Sam I Am is one lucky guy.
Blue–eyed and shaggy, he’s the sole male in a herd of 33 Nigerian Dwarf Goats that graze in the back fields of Bethesda Academy off Ferguson Ave.
Sam’s job is to sire baby dwarf goats, and the ruminating sultan has performed admirably with his harem: Every female kidded last spring (yes, “kid” is a verb in goat herding lingo) and Shay says most of them are already pregnant again.
Sam’s productivity also means plenty of milk.
Hallowed for their easy maintenance and ability to eat down unwanted landscape, dwarf dairy goats have gained popularity on small–scale farms like Bethesda. Farm manager Reid Archer added the original herd of 13 a year and a half ago to Bethesda’s dynamic organic farming program, which includes almost two acres of sprawling vegetable gardens and a flock of 375 chickens. Archer and assistant director Kerry Shay oversee the program’s four acres and provide “work experience” lessons to Bethesda’s all–male student body.
Teaching teenage boys how to milk a goat udder was challenge that brought some snickers at first, says Shay with a grin, but “after a while they got used to it.”
Even though they allowed the kids to nurse naturally instead of weaning them early as in standard farm practice, there was still more milk than the farmers could manage. The distribution of raw milk for human consumption is illegal in Georgia, so the gallons collected could not be served in the school cafeteria, nor could it be sold at Bethesda’s weekly farm stand that proffers fresh eggs and produce.
“Starting a dairy or a creamery was a lot more planning than we were ready for once we read the USDA regulations,” says Shay. “So we started researching other ways we could use it.”
Archer and Shay quickly found that goat’s milk is revered for its moisturizing properties in high–end beauty products. They contacted Shosanna Walker, who sells her hand–crafted bath goods at Nourish at Broughton Street.
“I already knew Reid and Kerry from the farmer’s market, and I always seek out Bethesda produce,” says Walker, who also runs Nourish retail shops in Hilton Head and Melbourne, FL. “We’ve been wanting to make a goat’s milk soap for a while, and I kept thinking ‘if only we could get local milk…’”
That inspired what could be the season’s most creative local partnership: Thick bars of sweet–smelling goat’s milk soap, branded with both the Bethesda and Nourish logos. Available in Orange Tangerine and Lavender Rosemary through the holidays, the soap sells for $7 a bar at Nourish as well as at Bethesda’s farm stand and Forsyth Farmers Market booth. A dollar from each bar goes back to Bethesda Academy.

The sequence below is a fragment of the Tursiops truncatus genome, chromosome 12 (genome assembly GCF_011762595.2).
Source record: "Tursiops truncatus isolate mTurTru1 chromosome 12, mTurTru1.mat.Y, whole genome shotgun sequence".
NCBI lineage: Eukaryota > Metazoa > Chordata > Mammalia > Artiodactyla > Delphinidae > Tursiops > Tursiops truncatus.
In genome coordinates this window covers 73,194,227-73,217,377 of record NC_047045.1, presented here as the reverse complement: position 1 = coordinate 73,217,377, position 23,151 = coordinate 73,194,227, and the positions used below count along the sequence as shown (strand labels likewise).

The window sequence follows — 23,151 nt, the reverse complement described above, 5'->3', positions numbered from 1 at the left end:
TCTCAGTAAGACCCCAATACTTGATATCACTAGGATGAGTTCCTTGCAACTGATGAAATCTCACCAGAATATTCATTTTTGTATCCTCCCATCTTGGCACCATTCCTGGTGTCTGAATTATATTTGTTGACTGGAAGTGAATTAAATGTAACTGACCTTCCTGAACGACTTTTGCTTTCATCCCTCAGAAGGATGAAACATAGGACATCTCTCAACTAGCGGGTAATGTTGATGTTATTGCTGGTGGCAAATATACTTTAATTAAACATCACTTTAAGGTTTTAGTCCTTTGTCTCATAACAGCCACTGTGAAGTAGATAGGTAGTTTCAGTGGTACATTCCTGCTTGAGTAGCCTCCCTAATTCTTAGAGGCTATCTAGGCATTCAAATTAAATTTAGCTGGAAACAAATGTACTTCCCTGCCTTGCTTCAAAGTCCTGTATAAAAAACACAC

Founded in 1740 as an orphanage, Bethesda Academy now serves over 120 middle and high school boys from a variety of backgrounds, all of whom receive some amount of financial aid to supplement their tuition. In addition to the organic farming program, the campus offers other work experience opportunities through traditional and alternative curricula, including video production and wildlife management. The school is funded entirely from private donations, grants, fundraisers and small scale ventures like the Thursday campus farm stand and Saturday morning farmers market. The school also sells produce to Leoci’s, The Sentient Bean and other local restaurants.
Walker and her husband, Corey, try to use local and organic products at their production warehouse on President’s Street and jumped at the chance to be further involved with this long–standing jewel of the Savannah community.
The Walkers add about half gallon of goat’s milk to a batch of 88 bars, which also include organic coconut oil, olive oil and shea butter. Goat’s milk soap is recommended for psoriasis, eczema and other skin conditions, but Walker promises that everyone will enjoy the creamy lather.
She also says the Bethesda bars have been flying off the shelves at Nourish.
“It looks like we’ll have to make more batches soon,” she remarks, examining the dwindling display.
That’s excellent news, because Shay reports that there’s still plenty of milk in Bethesda’s freezer. And with more kids on the way, there will likely be enough for another round of soaps for the 2013 holiday season.
Can we expect Bethesda’s Nigerian dwarf goats to create a sustainable source of income for the school year round?
Standing in front of the electrified fence (goats are notorious escape artists,) Shay reaches over and pets Sam on the head.
“We’ll see,” he says. “He’s a busy guy.”
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